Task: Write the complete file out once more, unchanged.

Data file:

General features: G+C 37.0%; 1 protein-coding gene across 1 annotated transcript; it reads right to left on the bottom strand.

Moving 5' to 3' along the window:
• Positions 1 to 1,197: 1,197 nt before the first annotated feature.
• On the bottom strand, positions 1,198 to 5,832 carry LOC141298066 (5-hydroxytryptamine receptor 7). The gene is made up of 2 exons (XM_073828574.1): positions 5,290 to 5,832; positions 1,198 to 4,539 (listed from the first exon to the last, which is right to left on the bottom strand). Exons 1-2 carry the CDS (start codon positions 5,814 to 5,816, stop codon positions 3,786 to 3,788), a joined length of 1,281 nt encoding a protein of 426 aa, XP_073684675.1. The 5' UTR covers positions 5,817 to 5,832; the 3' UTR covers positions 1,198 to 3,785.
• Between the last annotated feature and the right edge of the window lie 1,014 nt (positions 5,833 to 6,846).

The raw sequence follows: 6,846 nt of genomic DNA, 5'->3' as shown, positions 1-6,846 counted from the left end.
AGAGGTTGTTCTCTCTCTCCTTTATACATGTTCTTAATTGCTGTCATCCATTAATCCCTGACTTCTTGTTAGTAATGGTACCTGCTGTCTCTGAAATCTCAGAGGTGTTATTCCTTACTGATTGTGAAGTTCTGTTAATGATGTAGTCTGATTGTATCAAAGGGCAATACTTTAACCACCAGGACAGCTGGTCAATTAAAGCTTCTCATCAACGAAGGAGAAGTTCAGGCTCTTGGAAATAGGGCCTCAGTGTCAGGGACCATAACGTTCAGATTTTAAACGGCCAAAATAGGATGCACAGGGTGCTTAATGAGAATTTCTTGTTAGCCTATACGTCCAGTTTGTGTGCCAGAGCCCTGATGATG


General features: G+C 37.0%; 1 protein-coding gene across 1 annotated transcript; it reads right to left on the bottom strand.

Moving 5' to 3' along the window:
• Positions 1 to 1,197: 1,197 nt before the first annotated feature.
• On the bottom strand, positions 1,198 to 5,832 carry LOC141298066 (5-hydroxytryptamine receptor 7). The gene is made up of 2 exons (XM_073828574.1): positions 5,290 to 5,832; positions 1,198 to 4,539 (listed from the first exon to the last, which is right to left on the bottom strand). Exons 1-2 carry the CDS (start codon positions 5,814 to 5,816, stop codon positions 3,786 to 3,788), a joined length of 1,281 nt encoding a protein of 426 aa, XP_073684675.1. The 5' UTR covers positions 5,817 to 5,832; the 3' UTR covers positions 1,198 to 3,785.
• Between the last annotated feature and the right edge of the window lie 1,014 nt (positions 5,833 to 6,846).

The raw sequence follows: 6,846 nt of genomic DNA, 5'->3' as shown, positions 1-6,846 counted from the left end.
AGAGGTTGTTCTCTCTCTCCTTTATACATGTTCTTAATTGCTGTCATCCATTAATCCCTGACTTCTTGTTAGTAATGGTACCTGCTGTCTCTGAAATCTCAGAGGTGTTATTCCTTACTGATTGTGAAGTTCTGTTAATGATGTAGTCTGATTGTATCAAAGGGCAATACTTTAACCACCAGGACAGCTGGTCAATTAAAGCTTCTCATCAACGAAGGAGAAGTTCAGGCTCTTGGAAATAGGGCCTCAGTGTCAGGGACCATAACGTTCAGATTTTAAACGGCCAAAATAGGATGCACAGGGTGCTTAATGAGAATTTCTTGTTAGCCTATACGTCCAGTTTGTGTGCCAGAGCCCTGATGATG